The Plight of the 50+ Tech Sector Executive

May 6, 2008

The plight of the 50+ executive is anything but hopeless. Here are a few things they can do:

1. Use a Rifle Rather than a Shotgun
Many executives summarize their 30 years of experience with the all-inclusive label ‘generalist’. Such a strategy is usually designed to maximize their range of options in the market. While sound in theory, such a strategy is dilutive in effect. Organizations tend to hire executives to address specific issues not general ones. Presenting oneself as a generalist creates the impression the the executive is average at everything rather than exceptional at anything. It confuses the market on how best to deploy the executive and sets them up for disappointment.

Instead, executives should put away the shotgun and pull out the rifle. They should pick their spots, be honest with whether sales, marketing, channel management or business development is where they really shine. If they have worked for both Canadian firms and US subsidiaries, they should be honest with which prefer and why. These are different beasts and the likelihood is high that one fits a given individual better than the other. Executives should select a business context (turnarounds, early stage etc) in which they have had the greatest impact and then focus on those opportunities. After working for over a quarter century 50+ executives should know themselves by now and use that to their advantage.
Finally, they should make sure their resumes are tight and speak to where they want to go, not just where they have been.

2. Be Proactive
If executives believe they are confronted with bias, they should deal with it head on. They should discuss what continues to drive them, what the employer can expect in terms of effort, energy etc. They should yank the issue out from under the table and put it on the table, out in the open. They should take control of the issue and use it as a positive rather than negative.
The catch, of course, is that this requires executives to be honest with themselves. If they are applying to run sales for a start-up they should be sure they are really up for the travel intensive, high-energy life that awaits them. If they really want to be the CEO of a company again, they should be certain that they are willing tand able to pay the price that such a role demands. If they are up to the task, they should tell the potential employer, and tell them why. If not, they should save themselves and everyone else some valuable time.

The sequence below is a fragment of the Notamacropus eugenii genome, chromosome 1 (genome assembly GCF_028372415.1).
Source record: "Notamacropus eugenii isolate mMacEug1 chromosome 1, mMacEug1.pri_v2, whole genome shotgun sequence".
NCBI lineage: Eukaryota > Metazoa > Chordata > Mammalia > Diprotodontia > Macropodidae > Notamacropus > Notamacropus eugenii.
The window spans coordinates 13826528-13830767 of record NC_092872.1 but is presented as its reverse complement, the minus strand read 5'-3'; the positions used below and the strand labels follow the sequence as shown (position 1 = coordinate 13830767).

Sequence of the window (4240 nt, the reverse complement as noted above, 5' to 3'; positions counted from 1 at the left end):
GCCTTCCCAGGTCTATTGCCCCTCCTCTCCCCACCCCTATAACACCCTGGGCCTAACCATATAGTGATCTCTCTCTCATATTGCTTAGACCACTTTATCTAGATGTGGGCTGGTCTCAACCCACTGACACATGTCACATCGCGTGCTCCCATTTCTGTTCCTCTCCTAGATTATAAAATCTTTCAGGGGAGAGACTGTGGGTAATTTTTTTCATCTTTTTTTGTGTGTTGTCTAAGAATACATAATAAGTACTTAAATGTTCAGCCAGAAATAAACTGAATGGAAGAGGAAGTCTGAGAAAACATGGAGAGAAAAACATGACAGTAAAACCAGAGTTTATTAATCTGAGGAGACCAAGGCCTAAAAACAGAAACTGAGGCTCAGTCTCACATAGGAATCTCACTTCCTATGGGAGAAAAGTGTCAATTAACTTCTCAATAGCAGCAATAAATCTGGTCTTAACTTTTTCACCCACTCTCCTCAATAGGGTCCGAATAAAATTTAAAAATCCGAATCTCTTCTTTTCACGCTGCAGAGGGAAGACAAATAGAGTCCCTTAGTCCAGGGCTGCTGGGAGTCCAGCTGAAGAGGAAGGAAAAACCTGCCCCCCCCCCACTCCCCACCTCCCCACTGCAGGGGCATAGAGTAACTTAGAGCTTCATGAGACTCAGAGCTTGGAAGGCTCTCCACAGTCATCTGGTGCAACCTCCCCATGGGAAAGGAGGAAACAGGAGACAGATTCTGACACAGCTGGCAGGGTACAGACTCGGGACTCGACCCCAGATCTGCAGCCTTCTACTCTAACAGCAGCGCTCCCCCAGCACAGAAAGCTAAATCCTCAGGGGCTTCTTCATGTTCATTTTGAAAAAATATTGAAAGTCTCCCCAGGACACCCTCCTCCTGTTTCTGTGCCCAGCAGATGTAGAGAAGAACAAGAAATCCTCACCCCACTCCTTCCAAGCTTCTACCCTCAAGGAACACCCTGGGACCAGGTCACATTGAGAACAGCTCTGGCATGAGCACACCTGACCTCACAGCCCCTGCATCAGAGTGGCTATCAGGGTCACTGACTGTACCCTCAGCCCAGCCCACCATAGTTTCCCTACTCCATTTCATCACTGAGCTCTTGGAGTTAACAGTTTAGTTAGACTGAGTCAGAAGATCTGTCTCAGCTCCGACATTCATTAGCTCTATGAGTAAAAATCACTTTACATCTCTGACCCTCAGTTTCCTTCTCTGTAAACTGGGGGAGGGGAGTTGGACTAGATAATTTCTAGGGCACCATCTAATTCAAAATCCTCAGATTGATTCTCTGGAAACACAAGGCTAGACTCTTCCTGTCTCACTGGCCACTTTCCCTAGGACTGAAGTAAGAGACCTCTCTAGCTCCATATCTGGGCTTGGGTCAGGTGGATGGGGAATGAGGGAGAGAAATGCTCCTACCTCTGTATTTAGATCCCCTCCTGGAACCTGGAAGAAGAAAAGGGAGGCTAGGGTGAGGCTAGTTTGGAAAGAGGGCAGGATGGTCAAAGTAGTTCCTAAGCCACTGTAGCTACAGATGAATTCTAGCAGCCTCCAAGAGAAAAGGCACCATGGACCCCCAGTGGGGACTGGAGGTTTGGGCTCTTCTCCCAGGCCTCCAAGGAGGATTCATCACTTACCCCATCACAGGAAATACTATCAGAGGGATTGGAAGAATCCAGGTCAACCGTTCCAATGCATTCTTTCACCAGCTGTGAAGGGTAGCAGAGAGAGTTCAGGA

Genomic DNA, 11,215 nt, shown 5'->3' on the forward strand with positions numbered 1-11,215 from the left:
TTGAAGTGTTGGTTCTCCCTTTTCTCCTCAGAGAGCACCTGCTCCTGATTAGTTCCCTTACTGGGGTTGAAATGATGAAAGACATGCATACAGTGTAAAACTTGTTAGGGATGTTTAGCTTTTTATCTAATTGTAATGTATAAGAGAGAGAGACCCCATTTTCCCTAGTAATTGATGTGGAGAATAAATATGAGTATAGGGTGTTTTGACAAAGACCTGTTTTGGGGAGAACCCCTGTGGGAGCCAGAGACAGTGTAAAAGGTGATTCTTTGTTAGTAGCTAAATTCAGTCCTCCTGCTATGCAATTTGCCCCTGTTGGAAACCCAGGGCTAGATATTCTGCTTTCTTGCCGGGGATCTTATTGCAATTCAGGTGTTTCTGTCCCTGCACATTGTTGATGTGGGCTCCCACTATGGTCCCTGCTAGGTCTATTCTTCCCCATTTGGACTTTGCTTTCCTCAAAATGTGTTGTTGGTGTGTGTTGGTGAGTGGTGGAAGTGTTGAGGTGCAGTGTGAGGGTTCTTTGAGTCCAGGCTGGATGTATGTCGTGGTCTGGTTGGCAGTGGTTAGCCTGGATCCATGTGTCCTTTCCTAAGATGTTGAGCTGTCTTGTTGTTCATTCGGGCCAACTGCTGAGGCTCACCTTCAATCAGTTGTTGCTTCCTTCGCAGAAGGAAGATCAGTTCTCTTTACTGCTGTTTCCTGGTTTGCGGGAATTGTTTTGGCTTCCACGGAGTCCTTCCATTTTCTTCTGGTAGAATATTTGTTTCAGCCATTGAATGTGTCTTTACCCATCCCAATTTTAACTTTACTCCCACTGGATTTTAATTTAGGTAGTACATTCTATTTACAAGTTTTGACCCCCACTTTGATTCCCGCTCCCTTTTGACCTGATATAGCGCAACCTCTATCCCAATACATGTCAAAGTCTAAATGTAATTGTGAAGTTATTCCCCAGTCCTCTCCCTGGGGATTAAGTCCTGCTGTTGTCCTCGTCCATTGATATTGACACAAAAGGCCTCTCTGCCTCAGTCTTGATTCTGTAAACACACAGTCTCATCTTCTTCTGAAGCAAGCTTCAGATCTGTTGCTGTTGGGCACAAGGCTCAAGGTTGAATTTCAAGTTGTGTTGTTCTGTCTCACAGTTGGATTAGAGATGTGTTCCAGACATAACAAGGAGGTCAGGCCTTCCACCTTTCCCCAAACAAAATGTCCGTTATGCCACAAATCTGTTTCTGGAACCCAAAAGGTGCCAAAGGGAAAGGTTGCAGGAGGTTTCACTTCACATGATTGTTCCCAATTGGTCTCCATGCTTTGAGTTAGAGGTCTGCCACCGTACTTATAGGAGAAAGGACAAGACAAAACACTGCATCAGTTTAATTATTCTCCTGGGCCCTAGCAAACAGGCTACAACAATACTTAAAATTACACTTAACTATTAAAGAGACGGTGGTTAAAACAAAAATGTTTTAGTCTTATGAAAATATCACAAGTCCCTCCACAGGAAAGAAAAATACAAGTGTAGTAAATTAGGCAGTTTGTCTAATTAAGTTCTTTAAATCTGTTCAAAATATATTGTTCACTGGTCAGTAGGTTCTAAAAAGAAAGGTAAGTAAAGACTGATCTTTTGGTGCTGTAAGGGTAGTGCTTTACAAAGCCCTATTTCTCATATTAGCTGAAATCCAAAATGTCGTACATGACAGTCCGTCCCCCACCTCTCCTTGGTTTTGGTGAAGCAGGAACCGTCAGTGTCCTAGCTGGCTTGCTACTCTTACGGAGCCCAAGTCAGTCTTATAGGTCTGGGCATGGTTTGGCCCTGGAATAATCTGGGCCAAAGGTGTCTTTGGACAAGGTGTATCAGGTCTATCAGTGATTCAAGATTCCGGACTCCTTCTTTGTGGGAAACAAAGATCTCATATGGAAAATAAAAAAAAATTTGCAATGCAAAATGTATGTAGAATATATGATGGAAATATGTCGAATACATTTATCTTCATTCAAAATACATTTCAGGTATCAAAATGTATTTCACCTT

3. Look Young
I recently had a breakfast interview with a 60 year old CEO candidate who had impressed me in our telephone conversation. He had great credentials and sounded exceptionally well-suited to my client’s needs. When he arrived for our scheduled meeting, I was struck by his slovenly appearance. At least 100 pounds overweight, wearing an ill-fitting suit and a tie that was neither straight nor matching, he looked sloppy, tired, and extremely unhealthy. This contrasts with another candidate for that search who was also 60 years old but fit, fashionably dressed, and energetic. The differences in marketability of each candidate was palpable.

Everyone knows that while companies are legally obligated to make hiring decisions on the basis of objective, ‘best-fit’ criteria, most do not. Subjectively always creeps into, if not dominates, decision-making and candidates never know for certain which variables tip the scales. Appearance is but one subjective variable, yet one that candidates can largely control. If executives want to be considered for a role that clearly requires energy and stamina, expect that the employer is going to be assessing whether the candidates’ appearance supports or betrays their words. The message is stay healthy, look healthy, sell healthy. Have an updated rather than backdated look. Consider new glasses, new haircut and new suit.

While advising candidates to attend to cosmetic issues may ring shallow, there are now books out there with titles such as How Not to Look Old and Staging your Comeback which speak specifically to why it should not be overlooked.

4. Keep Learning/Stay Current
It can be argued that companies don’t want young people as much as they want people who will keep with the times.

High performers continue to improve and learn. If executives do not want to be viewed as over-the-hill they should make it clear that they are still climbing the hill. They should take courses, stay active in the business community, remain current in their field, learn new things, try new things, use new things, and be curious. In other words, project a youthful attitude.

5. Work at it
There is a large community of companies out there, all potential employers. Only some however are prominently displayed in the few tech sector directories on the market. The vast majority of others are specialty or vertically focused businesses which care little whether anyone outside of their customers know that they exist. They may produce specialty software for transit companies, seismological equipment, or communications gear for police. What they share however is that they are all growing, and at any given time, looking for help. Many are also what I would call orphans. They are companies without a large community of competitors from which to hire talent and as a result they tend to look outside their sector for candidates.

Finding them is work that requires digging and focus. But they are there and the fruits will go to those who work at solving the problem of how to find and engage with them. Such a willingness and discipline is unrelated to age.